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    We Finish the Ride and End on a High

    October 16, 2018 in Portugal ⋅ ⛅ 19 °C

    For me, the final day of any long anticipated adventure, is always a day of mixed emotions.On the one hand there is the sense of relief that everything went according to the plans and I can finally relax a little, on the other hand there is often a feeling of disappointment that it can't go on just a little longer.

    After the trials and tribulations of the previous day, it was wonderful to awake to a mostly clear sky. The local weather bureau had assured us that there was no chance of rain, and they proved to be correct.

    Because the final day's ride was the shortest of the rain, we allowed ourselves the luxury of not getting underway till 10.00 am. We well know that every day's ride begins with a high (and always ends with one too), so it was a not a surprise to find ourselves immediately working our way uphill.Just to add a new level of difficulty, someone had decided to pave all the roads with rough cobblestones. Before we left the hotel, I had likened the final day of our Portugal ride to the final day of the Tour de France, however I had not expected it to be a replica of the rough cobbles of the Champs Elysees.

    We bounced and rattled our way slowly along, while Allan Barlin spent the time cursing every cobble stone that got in his way. This region is famous for the enormous marble quarries that pock mark the landscape, but you cannot understand the true scale of the operation until you see one of these up close. We quickly decided that it looked like a mighty dangerous place to work. If you didn't get flattened by a huge slab of marble,you would almost certainly choke on the marble dust and also go deaf from the noise of the machinery.

    At one point we stopped at a marble showroom where the lady tried valiantly to explain to us how the process of mining and preparing marble is actually done. Unfortunately she only spoke 4 words of English, so it made the explanation a little difficult. When she realised that her four words of English were slightly inadequate, she recruited Mary to help with the translation. Of course Mary only spoke three words of Portuguese, so the dialogue was still a little limited. The Portuguese documentary movie she showed us made even less sense as it didn't even have four words of English. I discovered that I must be allergic to marble dust as the place just made my throat itch from the moment I walked in the door.

    We were all relieved to be free of the cobblestones and to finally enjoy some glorious riding through idyllic rural farmlands. For once the roads were flat(tish) and the progress was almost effortless. Our riders chatted happily as they rode along and nobody was in in particular hurry for the ride to finish. From time to time we stopped to look for those elusive green doors that Jorge told us about.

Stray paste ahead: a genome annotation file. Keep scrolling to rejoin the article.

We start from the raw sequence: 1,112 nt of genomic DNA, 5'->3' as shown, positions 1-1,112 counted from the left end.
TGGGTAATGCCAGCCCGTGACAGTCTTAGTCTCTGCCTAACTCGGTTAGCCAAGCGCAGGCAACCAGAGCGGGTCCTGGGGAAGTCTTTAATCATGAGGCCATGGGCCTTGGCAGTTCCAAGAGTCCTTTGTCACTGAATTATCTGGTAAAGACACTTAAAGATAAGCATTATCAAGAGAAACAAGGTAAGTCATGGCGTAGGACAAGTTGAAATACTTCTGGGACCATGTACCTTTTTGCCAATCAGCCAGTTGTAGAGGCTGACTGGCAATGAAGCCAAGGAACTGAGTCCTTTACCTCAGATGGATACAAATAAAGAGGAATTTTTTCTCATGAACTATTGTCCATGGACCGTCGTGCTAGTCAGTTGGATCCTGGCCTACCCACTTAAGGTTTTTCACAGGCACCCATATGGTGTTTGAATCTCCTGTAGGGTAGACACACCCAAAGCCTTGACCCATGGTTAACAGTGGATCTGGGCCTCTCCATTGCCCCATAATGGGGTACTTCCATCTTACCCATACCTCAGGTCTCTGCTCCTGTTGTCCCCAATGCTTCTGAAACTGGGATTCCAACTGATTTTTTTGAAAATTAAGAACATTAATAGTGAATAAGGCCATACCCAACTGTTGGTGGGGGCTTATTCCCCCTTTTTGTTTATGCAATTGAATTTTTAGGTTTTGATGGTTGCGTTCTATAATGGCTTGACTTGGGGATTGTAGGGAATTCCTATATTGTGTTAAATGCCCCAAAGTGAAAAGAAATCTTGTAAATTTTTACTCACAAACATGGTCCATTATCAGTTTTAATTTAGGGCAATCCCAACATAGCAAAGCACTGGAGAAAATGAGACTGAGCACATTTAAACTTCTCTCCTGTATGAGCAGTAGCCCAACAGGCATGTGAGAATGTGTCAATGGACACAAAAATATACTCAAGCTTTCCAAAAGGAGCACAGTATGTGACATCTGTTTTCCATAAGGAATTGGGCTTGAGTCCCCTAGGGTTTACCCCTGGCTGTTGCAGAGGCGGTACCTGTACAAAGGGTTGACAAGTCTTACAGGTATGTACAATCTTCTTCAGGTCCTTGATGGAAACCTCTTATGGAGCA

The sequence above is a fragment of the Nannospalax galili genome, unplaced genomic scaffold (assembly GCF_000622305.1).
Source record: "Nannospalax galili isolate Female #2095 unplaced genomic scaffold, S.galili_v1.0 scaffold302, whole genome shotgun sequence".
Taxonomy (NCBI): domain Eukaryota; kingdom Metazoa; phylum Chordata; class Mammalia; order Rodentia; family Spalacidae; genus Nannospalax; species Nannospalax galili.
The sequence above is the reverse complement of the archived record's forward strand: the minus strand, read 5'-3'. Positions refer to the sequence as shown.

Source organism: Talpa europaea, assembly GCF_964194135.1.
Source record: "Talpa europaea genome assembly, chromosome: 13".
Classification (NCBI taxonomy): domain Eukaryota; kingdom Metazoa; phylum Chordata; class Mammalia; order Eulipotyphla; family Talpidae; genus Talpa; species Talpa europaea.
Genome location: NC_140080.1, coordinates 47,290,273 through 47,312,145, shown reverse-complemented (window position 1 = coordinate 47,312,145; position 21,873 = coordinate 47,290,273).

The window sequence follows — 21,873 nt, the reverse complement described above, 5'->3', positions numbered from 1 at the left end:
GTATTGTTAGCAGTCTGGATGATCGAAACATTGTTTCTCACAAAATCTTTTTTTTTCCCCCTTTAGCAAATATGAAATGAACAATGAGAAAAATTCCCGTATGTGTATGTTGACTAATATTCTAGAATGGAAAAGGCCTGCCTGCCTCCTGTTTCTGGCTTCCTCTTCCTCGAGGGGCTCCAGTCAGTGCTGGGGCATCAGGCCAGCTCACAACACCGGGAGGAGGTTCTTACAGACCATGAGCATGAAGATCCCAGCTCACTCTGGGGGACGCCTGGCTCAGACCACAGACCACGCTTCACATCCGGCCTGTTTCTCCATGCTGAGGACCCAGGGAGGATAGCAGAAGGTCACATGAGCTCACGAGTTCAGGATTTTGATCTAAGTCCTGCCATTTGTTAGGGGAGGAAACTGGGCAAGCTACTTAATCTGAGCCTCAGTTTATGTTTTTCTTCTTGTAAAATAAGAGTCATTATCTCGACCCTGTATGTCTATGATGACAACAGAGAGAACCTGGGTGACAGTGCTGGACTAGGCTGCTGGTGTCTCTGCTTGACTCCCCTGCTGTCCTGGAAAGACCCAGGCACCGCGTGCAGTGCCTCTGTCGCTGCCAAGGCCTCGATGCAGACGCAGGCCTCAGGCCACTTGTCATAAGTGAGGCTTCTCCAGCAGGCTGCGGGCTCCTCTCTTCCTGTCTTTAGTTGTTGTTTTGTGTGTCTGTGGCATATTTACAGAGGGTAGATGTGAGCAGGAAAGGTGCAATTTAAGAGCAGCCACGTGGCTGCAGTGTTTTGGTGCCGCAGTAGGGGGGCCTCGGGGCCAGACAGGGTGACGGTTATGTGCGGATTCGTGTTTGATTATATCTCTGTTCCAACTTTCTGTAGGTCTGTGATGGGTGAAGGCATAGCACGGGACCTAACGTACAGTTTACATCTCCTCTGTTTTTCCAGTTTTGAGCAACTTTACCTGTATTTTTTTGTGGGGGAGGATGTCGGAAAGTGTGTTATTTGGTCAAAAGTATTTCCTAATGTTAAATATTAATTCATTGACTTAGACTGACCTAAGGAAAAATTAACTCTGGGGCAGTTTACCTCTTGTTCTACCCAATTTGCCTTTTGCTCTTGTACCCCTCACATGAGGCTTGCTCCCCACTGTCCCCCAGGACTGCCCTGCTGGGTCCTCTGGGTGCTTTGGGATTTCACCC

After lunch in an ancient private winery, we resumed the journey to Estremoz, which was to be our final destination for the ride. Of course the highest point of the city is the royal castle, and that is where we would be staying for the night. After our amazing stay in the convent, it was hard to imagine that the standard could be raised even further, but I think it was.

    The Castelo de Estremoz is another magnificent building belonging to to the Portuguese Royal Family. The huge castle tower dominates the surroundings and the attached hotel is like a living museum and testimony to regal wealth and power.

    As the arrived at the base of the tower we all congratulated each other on the fine achievement and then posed for the final group photograph. In the centre of the photograph, in pride of place, were two scallop shells inscribed with the names "Paul" and "Jan". They had completed the final day (and every previous day) right along with us. I only wish they could both have shared that moment with us.

    After checking into my palatial room and throwing away my tattered riding gloves and cycling shorts, I decided to climb the narrow staircase right to the top of the tower. It rewarded my effort with sensational 360 degree views of the whole region. I spent quite some considerable time savouring the moment and thinking back over some of the magical moments we had shared together. When I looked down at the statue of Santa Isabel, I noticed that the two scallop shells were still there where we had placed them. It seemed entirely appropriate.

    Tomorrow morning the group will disburse and head their own separate ways, however I am sure that we will all take away a huge number of incredible memories to relive in the years ahead.

    A Final Footnote
    One matter has been an ongoing topic for discussion and confusion throughout the past 10 days. There are two words for Thank You in Portuguese - they are "obrigado" and "obrigada". Although it seemed to be very complicated as to when you should use each variant (on one occasion, one of our team got so confused she actually said abracadabra), the rule is actually quite simple. If you are a male speaker you use the term "obrigado" and if you are female it is "obrigada". It makes no difference whether you are addressing a male or female, it is the gender of the speaker that is relevant. Simples. Why did we make it so damned complicated ?
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